How did John Dee make sense of what he was reading? We at AOR have the luxury of examining Dee’s annotations with the apparatus of stable critical editions, the extensive reserves of research libraries, and the even more capacious Google search box at the ready. While Dee enjoyed none of these things, the annotations in his books hint at the breadth of information he brought to the works that he read, and remind us that no one activity dominated his reading. We also get a better sense of how comprehending a book even at the most basic level, could require specialist knowledge in the sixteenth century.
The gloss in Cicero’s Epistolae ad familiares (Letters to Friends), for example, mostly consists of copying out names, places, and even particular words and turns of phrase from the text, while correcting mistakes in it. I was surprised at how many of Dee’s critical comments could only be explained through recourse to footnotes in my modern edition. Some of the typos and omissions could be caught by an educated Latin speaker, but others, like the breaks between letters, show recourse to other versions of the text, perhaps in the form of printed or handwritten commentaries that circulated alongside other editions of Cicero.
In other words, his two-volume, deluxe collection of Cicero’s works couldn’t be met with the same implicit trust (or perhaps willing acknowledgment of my own ignorance) that I brought to the indices and appendices of the Loeb Cicero, trying to keep up with what Dee was putting down.
Aside from being a humbling experience, transcribing these glosses raises an important question in addition to that of Dee’s own comprehension. As a scholarly resource, our transcriptions should allow a modern reader to understand Dee’s annotations, and that can mean tagging more detailed information about people and locations into the transcriptions and translations. But what if those tags might not agree with Dee’s own identifications? In other words, If Dee doesn’t agree with the (modern) text, are we allowed to disagree with him?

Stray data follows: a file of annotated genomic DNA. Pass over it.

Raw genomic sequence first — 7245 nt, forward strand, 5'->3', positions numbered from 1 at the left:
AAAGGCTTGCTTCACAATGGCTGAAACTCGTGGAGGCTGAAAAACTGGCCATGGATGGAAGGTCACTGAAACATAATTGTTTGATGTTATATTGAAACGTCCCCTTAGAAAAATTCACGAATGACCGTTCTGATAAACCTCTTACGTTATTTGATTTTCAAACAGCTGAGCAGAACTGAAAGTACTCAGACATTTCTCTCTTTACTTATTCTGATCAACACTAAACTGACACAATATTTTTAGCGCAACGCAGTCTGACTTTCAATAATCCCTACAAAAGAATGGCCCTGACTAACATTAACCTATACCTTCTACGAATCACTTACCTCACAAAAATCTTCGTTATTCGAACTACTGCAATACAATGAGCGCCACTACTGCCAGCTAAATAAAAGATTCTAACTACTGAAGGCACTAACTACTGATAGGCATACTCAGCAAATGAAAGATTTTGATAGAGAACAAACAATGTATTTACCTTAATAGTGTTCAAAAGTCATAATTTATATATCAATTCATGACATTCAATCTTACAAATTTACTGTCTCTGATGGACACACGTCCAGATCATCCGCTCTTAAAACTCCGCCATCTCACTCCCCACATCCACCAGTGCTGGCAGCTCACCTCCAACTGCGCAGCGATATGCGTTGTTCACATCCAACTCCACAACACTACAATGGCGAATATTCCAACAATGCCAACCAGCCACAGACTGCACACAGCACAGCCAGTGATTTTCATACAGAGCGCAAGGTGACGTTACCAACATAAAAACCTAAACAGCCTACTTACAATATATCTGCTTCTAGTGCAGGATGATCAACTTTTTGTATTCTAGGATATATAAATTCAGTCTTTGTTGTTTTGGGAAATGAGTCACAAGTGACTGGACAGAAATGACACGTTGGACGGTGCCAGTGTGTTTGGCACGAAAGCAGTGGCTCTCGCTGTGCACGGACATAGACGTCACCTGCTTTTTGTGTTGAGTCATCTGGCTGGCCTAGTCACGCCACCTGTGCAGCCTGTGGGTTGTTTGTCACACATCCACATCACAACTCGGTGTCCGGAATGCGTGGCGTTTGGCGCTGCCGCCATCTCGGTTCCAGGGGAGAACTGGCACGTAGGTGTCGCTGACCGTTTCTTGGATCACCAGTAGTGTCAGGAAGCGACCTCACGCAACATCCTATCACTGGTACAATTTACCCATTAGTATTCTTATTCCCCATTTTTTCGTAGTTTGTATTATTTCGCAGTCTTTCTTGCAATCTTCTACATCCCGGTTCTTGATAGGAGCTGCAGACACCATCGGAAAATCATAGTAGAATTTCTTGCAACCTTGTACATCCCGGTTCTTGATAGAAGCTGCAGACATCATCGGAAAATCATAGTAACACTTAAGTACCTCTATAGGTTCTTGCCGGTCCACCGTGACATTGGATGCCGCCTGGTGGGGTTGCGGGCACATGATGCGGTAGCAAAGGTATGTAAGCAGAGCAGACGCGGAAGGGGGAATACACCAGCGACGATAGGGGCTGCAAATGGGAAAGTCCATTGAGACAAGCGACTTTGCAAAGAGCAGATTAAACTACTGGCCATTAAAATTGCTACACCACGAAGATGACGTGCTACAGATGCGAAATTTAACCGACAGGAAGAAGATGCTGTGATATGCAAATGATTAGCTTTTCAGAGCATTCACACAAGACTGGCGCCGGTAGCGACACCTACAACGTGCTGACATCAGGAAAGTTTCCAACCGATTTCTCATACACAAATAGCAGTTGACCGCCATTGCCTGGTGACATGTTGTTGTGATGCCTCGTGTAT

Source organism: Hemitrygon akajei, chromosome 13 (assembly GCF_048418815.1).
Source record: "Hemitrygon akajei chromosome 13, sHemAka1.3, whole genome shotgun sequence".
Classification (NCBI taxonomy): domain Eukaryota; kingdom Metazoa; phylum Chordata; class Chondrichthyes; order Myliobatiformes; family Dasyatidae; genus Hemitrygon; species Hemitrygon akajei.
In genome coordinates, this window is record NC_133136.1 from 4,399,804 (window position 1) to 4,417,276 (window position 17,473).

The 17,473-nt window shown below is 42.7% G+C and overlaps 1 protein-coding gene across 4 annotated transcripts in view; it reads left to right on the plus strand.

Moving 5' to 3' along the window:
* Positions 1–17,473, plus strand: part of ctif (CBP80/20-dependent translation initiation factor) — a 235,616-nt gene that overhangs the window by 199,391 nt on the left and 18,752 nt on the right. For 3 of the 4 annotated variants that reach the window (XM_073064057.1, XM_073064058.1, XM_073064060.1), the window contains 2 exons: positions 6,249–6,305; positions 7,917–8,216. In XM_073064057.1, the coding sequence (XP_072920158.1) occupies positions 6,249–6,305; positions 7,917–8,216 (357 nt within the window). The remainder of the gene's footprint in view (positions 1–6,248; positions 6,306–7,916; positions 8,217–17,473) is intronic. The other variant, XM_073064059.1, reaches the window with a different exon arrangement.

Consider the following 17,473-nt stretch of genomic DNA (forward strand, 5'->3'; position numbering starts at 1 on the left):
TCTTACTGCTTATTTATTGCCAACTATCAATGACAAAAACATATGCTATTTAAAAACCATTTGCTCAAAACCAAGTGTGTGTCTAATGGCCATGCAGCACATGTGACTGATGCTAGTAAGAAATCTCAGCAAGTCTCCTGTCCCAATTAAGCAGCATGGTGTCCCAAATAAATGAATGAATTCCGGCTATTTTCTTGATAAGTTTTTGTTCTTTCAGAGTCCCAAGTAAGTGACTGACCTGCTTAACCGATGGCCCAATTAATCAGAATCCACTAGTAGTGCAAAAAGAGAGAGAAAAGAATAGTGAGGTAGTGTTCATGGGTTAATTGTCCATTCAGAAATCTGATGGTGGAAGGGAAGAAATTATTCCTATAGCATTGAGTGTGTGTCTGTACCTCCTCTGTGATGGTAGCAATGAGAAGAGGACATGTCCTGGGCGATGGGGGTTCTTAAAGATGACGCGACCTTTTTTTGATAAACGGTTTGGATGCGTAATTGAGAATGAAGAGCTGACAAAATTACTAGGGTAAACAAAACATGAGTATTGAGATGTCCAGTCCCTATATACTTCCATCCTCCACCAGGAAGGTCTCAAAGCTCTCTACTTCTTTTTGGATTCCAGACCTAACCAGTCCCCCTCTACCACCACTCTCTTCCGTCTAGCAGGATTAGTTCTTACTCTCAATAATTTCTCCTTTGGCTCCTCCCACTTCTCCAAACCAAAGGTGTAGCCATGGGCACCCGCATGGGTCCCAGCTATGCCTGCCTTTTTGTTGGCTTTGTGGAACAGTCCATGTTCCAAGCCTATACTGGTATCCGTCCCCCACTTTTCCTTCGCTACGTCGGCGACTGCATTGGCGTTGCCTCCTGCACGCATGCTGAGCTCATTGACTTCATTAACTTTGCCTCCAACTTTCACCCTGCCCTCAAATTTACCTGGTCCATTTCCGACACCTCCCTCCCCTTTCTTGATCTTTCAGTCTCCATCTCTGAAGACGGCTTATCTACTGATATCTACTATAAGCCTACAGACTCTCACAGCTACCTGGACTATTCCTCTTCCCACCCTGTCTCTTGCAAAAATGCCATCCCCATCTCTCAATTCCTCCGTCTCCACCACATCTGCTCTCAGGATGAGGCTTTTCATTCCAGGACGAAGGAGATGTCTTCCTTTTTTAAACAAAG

Historians of reading can afford to be more flexible than textual critics in how we treat variant or “multiple” readings without needing to label them “misreadings” or “mistakes.” Even so, these departures put us in a place where no clear or convincing explanation can be drawn that doesn’t pass through Dee’s own mind. Fortunately for us, Dee’s marginalia across several books offer evidence of his own approach to the same editorial problem.
Dee’s library, like his reading, was vast and varied, containing the most current reference sources of the time – printed bibliographies and anthologies like the Cicero volume – as well as “ancient” manuscripts in their original languages. He thus had a fairly sophisticated understanding of how mistakes might be made, and (in keeping with his contemporaries) we find this on full display in his use of ancient etymologies. Historical and antiquarian writing of Dee’s time was full of telling toponyms that revealed the ancient history of places or peoples, if only their true meaning could be extracted from the corruption of time and translation.
This technique had been practiced by historians for centuries, and as a result Britain’s ancient history was a minefield of mythical associations. The prevailing narrative, first set in writing by Geoffrey of Monmouth in the early twelfth century, was hotly debated in and around Dee’s own time. It linked the island’s name to Brutus the Trojan, a great grandson of Aeneas who had led a band of Trojan exiles from Greece through the Mediterranean and France before defeating the island’s former (gigantic) inhabitants. Brutus then named the island Britain and built its first city, a New Troy that would eventually be renamed London in memory of another legendary king, Lud.
While Geoffrey’s inaccurate or all-too-convenient descriptions of places had aroused suspicion (or derision) among historians since Geoffrey’s time, in his printed copy (Christ Church Oxford Wb.5.12), Dee treads this well-worn ground and shows himself to be a master of the name game.
His notes in the early chapters of the Historia locate the would-be Britons near the Acheron river in eastern Greece and as they move through the Mediterranean, Dee comments upon the probability of the account (both in general and in his specific copy) by investigating not only changes in language, but the havoc that their recitation and orthography might wreak upon unsuspecting generations of copyists and translators. Here, Dee explains how Tragecia, a small island near Corfu the nonexistent island of Lergetia (or in some copies Leros which, though extant, was in the wrong direction), after one copyist mishears “Targetia” and a second confuses the Greek character tau for a lambda.
Simple enough, provided that you come to your sixteenth-century book with a working knowledge of manuscript copying practices! We also see Dee taking into account the distance between locations here and in the pages that follow, constructing plausible alternatives where necessary.
For Dee, it was possible (perhaps even routine) to learn from a source and critique it at the same time. “Getting it right” involved accounting for and explaining a certain amount of error. His point, and one well taken by those studying the ways early readers approached their books, it is that there can be quite a lot to learn from mistakes.